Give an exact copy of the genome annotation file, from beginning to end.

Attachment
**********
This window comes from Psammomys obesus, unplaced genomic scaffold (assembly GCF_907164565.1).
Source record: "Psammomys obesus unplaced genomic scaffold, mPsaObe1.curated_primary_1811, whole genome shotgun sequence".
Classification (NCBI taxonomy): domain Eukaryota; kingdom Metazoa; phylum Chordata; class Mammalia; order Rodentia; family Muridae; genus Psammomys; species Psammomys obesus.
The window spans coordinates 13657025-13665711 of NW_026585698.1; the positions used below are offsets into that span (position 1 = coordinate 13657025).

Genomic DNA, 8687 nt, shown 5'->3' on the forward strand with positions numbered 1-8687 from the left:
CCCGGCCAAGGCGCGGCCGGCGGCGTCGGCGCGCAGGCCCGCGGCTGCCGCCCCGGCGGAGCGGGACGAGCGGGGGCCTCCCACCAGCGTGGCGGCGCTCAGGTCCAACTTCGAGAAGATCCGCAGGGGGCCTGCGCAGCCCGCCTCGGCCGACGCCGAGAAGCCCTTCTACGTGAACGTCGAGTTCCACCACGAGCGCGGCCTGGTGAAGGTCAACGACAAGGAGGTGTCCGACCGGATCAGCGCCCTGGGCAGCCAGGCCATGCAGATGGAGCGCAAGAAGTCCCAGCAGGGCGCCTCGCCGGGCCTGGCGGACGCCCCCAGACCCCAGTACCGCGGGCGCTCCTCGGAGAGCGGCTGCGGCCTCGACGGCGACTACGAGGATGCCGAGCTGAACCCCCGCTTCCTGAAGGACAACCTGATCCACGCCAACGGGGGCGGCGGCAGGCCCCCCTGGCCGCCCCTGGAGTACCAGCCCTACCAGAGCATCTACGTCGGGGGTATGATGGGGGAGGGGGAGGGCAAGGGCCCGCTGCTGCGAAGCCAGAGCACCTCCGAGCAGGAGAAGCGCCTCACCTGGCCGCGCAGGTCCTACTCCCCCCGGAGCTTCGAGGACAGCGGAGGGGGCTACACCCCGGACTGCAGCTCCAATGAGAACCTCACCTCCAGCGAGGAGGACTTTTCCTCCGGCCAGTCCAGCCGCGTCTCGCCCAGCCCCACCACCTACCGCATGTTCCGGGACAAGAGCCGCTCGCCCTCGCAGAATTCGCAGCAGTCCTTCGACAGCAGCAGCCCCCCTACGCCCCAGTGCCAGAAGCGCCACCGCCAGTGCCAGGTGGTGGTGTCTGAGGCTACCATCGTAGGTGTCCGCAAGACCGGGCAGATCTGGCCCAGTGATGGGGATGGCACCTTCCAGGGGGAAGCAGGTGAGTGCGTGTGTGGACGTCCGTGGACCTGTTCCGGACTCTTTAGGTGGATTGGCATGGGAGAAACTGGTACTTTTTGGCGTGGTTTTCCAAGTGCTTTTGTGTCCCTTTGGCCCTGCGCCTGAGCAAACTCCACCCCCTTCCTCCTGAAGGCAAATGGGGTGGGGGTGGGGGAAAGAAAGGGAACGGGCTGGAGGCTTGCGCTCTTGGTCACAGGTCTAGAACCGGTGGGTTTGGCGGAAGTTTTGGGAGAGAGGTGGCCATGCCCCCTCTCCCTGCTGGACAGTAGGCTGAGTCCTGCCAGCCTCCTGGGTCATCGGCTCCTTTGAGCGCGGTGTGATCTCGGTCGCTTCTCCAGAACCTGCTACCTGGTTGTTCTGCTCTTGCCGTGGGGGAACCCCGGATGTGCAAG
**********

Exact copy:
This window comes from Psammomys obesus, unplaced genomic scaffold (assembly GCF_907164565.1).
Source record: "Psammomys obesus unplaced genomic scaffold, mPsaObe1.curated_primary_1811, whole genome shotgun sequence".
Classification (NCBI taxonomy): domain Eukaryota; kingdom Metazoa; phylum Chordata; class Mammalia; order Rodentia; family Muridae; genus Psammomys; species Psammomys obesus.
The window spans coordinates 13657025-13665711 of NW_026585698.1; the positions used below are offsets into that span (position 1 = coordinate 13657025).

Genomic DNA, 8687 nt, shown 5'->3' on the forward strand with positions numbered 1-8687 from the left:
CCCGGCCAAGGCGCGGCCGGCGGCGTCGGCGCGCAGGCCCGCGGCTGCCGCCCCGGCGGAGCGGGACGAGCGGGGGCCTCCCACCAGCGTGGCGGCGCTCAGGTCCAACTTCGAGAAGATCCGCAGGGGGCCTGCGCAGCCCGCCTCGGCCGACGCCGAGAAGCCCTTCTACGTGAACGTCGAGTTCCACCACGAGCGCGGCCTGGTGAAGGTCAACGACAAGGAGGTGTCCGACCGGATCAGCGCCCTGGGCAGCCAGGCCATGCAGATGGAGCGCAAGAAGTCCCAGCAGGGCGCCTCGCCGGGCCTGGCGGACGCCCCCAGACCCCAGTACCGCGGGCGCTCCTCGGAGAGCGGCTGCGGCCTCGACGGCGACTACGAGGATGCCGAGCTGAACCCCCGCTTCCTGAAGGACAACCTGATCCACGCCAACGGGGGCGGCGGCAGGCCCCCCTGGCCGCCCCTGGAGTACCAGCCCTACCAGAGCATCTACGTCGGGGGTATGATGGGGGAGGGGGAGGGCAAGGGCCCGCTGCTGCGAAGCCAGAGCACCTCCGAGCAGGAGAAGCGCCTCACCTGGCCGCGCAGGTCCTACTCCCCCCGGAGCTTCGAGGACAGCGGAGGGGGCTACACCCCGGACTGCAGCTCCAATGAGAACCTCACCTCCAGCGAGGAGGACTTTTCCTCCGGCCAGTCCAGCCGCGTCTCGCCCAGCCCCACCACCTACCGCATGTTCCGGGACAAGAGCCGCTCGCCCTCGCAGAATTCGCAGCAGTCCTTCGACAGCAGCAGCCCCCCTACGCCCCAGTGCCAGAAGCGCCACCGCCAGTGCCAGGTGGTGGTGTCTGAGGCTACCATCGTAGGTGTCCGCAAGACCGGGCAGATCTGGCCCAGTGATGGGGATGGCACCTTCCAGGGGGAAGCAGGTGAGTGCGTGTGTGGACGTCCGTGGACCTGTTCCGGACTCTTTAGGTGGATTGGCATGGGAGAAACTGGTACTTTTTGGCGTGGTTTTCCAAGTGCTTTTGTGTCCCTTTGGCCCTGCGCCTGAGCAAACTCCACCCCCTTCCTCCTGAAGGCAAATGGGGTGGGGGTGGGGGAAAGAAAGGGAACGGGCTGGAGGCTTGCGCTCTTGGTCACAGGTCTAGAACCGGTGGGTTTGGCGGAAGTTTTGGGAGAGAGGTGGCCATGCCCCCTCTCCCTGCTGGACAGTAGGCTGAGTCCTGCCAGCCTCCTGGGTCATCGGCTCCTTTGAGCGCGGTGTGATCTCGGTCGCTTCTCCAGAACCTGCTACCTGGTTGTTCTGCTCTTGCCGTGGGGGAACCCCGGATGTGCAAG